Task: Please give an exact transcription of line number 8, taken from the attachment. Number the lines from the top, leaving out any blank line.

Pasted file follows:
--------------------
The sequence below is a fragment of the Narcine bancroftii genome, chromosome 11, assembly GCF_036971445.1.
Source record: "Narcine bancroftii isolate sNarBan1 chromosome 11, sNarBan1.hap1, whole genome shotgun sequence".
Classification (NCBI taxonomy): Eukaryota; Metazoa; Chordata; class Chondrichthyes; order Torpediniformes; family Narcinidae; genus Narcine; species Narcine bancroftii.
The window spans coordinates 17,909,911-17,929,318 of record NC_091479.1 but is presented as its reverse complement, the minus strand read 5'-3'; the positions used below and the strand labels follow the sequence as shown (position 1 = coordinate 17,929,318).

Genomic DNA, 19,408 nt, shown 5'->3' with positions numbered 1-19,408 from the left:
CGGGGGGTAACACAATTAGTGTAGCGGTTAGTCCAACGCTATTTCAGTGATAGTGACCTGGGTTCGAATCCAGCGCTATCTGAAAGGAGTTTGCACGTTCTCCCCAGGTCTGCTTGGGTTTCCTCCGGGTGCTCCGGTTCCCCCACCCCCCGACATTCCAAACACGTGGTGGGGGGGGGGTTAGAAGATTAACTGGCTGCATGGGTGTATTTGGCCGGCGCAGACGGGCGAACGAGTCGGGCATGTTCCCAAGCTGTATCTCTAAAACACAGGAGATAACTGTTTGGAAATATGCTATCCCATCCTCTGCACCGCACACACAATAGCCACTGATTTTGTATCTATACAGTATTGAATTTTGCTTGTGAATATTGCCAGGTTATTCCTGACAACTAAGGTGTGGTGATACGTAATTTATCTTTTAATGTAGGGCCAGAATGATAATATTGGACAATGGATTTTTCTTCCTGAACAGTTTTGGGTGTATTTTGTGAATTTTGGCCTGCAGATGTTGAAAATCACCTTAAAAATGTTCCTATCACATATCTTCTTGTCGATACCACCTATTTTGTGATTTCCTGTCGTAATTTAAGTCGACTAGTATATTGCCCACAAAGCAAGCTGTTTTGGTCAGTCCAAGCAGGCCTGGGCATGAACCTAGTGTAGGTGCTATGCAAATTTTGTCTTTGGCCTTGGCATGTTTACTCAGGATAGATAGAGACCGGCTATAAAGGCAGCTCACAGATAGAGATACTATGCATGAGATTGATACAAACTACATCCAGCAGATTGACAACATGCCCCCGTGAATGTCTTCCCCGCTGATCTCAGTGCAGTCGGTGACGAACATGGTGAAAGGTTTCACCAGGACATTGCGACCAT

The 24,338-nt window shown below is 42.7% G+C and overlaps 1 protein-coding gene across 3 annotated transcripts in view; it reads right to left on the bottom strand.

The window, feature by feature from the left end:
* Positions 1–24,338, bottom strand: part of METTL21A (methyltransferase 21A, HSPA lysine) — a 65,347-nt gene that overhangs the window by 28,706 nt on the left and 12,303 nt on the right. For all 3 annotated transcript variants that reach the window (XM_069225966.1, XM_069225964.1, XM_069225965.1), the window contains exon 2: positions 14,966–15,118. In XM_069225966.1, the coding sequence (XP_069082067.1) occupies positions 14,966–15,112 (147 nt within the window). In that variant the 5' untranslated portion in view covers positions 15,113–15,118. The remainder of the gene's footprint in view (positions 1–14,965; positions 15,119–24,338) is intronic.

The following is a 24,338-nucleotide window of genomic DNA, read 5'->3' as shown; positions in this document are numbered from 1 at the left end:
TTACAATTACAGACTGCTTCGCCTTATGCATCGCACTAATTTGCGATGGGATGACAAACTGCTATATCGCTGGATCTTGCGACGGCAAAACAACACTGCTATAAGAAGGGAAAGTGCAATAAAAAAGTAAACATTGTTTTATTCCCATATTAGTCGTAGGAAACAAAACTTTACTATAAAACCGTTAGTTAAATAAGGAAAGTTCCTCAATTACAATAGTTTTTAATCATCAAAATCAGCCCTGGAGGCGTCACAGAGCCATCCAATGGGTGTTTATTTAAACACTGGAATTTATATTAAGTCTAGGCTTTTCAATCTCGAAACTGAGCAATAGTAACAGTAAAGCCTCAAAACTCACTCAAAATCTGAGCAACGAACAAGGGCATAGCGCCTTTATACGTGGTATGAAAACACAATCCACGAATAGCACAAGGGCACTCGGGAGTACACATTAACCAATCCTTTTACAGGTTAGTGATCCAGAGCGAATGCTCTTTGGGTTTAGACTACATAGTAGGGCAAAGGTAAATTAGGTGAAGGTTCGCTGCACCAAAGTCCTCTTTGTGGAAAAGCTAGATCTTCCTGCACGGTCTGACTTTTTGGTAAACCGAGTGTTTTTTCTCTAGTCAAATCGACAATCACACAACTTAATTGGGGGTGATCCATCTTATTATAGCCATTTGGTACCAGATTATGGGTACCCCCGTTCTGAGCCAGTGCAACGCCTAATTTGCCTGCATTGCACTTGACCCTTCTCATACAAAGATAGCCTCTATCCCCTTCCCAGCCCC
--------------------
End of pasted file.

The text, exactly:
The window, feature by feature from the left end: